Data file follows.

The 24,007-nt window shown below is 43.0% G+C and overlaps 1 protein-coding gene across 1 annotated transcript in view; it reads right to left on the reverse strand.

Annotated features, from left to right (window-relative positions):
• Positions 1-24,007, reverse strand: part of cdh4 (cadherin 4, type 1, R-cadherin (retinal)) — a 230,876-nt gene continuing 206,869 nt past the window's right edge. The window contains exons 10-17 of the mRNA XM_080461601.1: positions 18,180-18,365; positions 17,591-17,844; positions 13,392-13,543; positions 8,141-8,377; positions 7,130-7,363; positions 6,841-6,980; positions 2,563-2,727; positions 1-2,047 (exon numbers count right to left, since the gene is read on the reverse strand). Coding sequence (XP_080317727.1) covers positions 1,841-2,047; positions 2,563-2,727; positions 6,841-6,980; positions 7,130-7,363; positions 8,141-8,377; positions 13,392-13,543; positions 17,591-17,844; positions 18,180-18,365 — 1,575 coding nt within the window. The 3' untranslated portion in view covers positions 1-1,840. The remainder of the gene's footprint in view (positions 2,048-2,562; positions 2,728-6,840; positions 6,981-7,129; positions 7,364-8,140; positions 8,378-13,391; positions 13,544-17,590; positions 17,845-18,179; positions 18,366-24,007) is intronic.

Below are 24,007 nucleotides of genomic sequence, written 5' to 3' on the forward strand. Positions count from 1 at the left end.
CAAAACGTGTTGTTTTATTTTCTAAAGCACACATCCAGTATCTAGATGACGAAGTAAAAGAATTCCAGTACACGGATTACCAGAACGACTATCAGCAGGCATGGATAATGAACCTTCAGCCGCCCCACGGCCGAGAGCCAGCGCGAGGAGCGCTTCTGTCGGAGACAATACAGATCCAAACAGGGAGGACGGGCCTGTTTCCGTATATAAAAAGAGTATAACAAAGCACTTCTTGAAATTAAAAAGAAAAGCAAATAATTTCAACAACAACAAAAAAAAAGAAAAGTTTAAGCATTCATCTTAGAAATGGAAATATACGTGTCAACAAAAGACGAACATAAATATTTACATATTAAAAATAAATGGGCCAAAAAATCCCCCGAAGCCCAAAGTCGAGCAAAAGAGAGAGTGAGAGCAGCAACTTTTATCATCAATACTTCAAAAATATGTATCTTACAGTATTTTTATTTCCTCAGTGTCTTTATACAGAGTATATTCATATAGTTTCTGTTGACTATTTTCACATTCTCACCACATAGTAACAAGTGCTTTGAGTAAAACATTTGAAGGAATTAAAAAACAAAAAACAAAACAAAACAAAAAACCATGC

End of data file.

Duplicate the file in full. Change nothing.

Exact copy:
The 24,007-nt window shown below is 43.0% G+C and overlaps 1 protein-coding gene across 1 annotated transcript in view; it reads right to left on the reverse strand.

Annotated features, from left to right (window-relative positions):
• Positions 1-24,007, reverse strand: part of cdh4 (cadherin 4, type 1, R-cadherin (retinal)) — a 230,876-nt gene continuing 206,869 nt past the window's right edge. The window contains exons 10-17 of the mRNA XM_080461601.1: positions 18,180-18,365; positions 17,591-17,844; positions 13,392-13,543; positions 8,141-8,377; positions 7,130-7,363; positions 6,841-6,980; positions 2,563-2,727; positions 1-2,047 (exon numbers count right to left, since the gene is read on the reverse strand). Coding sequence (XP_080317727.1) covers positions 1,841-2,047; positions 2,563-2,727; positions 6,841-6,980; positions 7,130-7,363; positions 8,141-8,377; positions 13,392-13,543; positions 17,591-17,844; positions 18,180-18,365 — 1,575 coding nt within the window. The 3' untranslated portion in view covers positions 1-1,840. The remainder of the gene's footprint in view (positions 2,048-2,562; positions 2,728-6,840; positions 6,981-7,129; positions 7,364-8,140; positions 8,378-13,391; positions 13,544-17,590; positions 17,845-18,179; positions 18,366-24,007) is intronic.

Below are 24,007 nucleotides of genomic sequence, written 5' to 3' on the forward strand. Positions count from 1 at the left end.
CAAAACGTGTTGTTTTATTTTCTAAAGCACACATCCAGTATCTAGATGACGAAGTAAAAGAATTCCAGTACACGGATTACCAGAACGACTATCAGCAGGCATGGATAATGAACCTTCAGCCGCCCCACGGCCGAGAGCCAGCGCGAGGAGCGCTTCTGTCGGAGACAATACAGATCCAAACAGGGAGGACGGGCCTGTTTCCGTATATAAAAAGAGTATAACAAAGCACTTCTTGAAATTAAAAAGAAAAGCAAATAATTTCAACAACAACAAAAAAAAAGAAAAGTTTAAGCATTCATCTTAGAAATGGAAATATACGTGTCAACAAAAGACGAACATAAATATTTACATATTAAAAATAAATGGGCCAAAAAATCCCCCGAAGCCCAAAGTCGAGCAAAAGAGAGAGTGAGAGCAGCAACTTTTATCATCAATACTTCAAAAATATGTATCTTACAGTATTTTTATTTCCTCAGTGTCTTTATACAGAGTATATTCATATAGTTTCTGTTGACTATTTTCACATTCTCACCACATAGTAACAAGTGCTTTGAGTAAAACATTTGAAGGAATTAAAAAACAAAAAACAAAACAAAACAAAAAACCATGC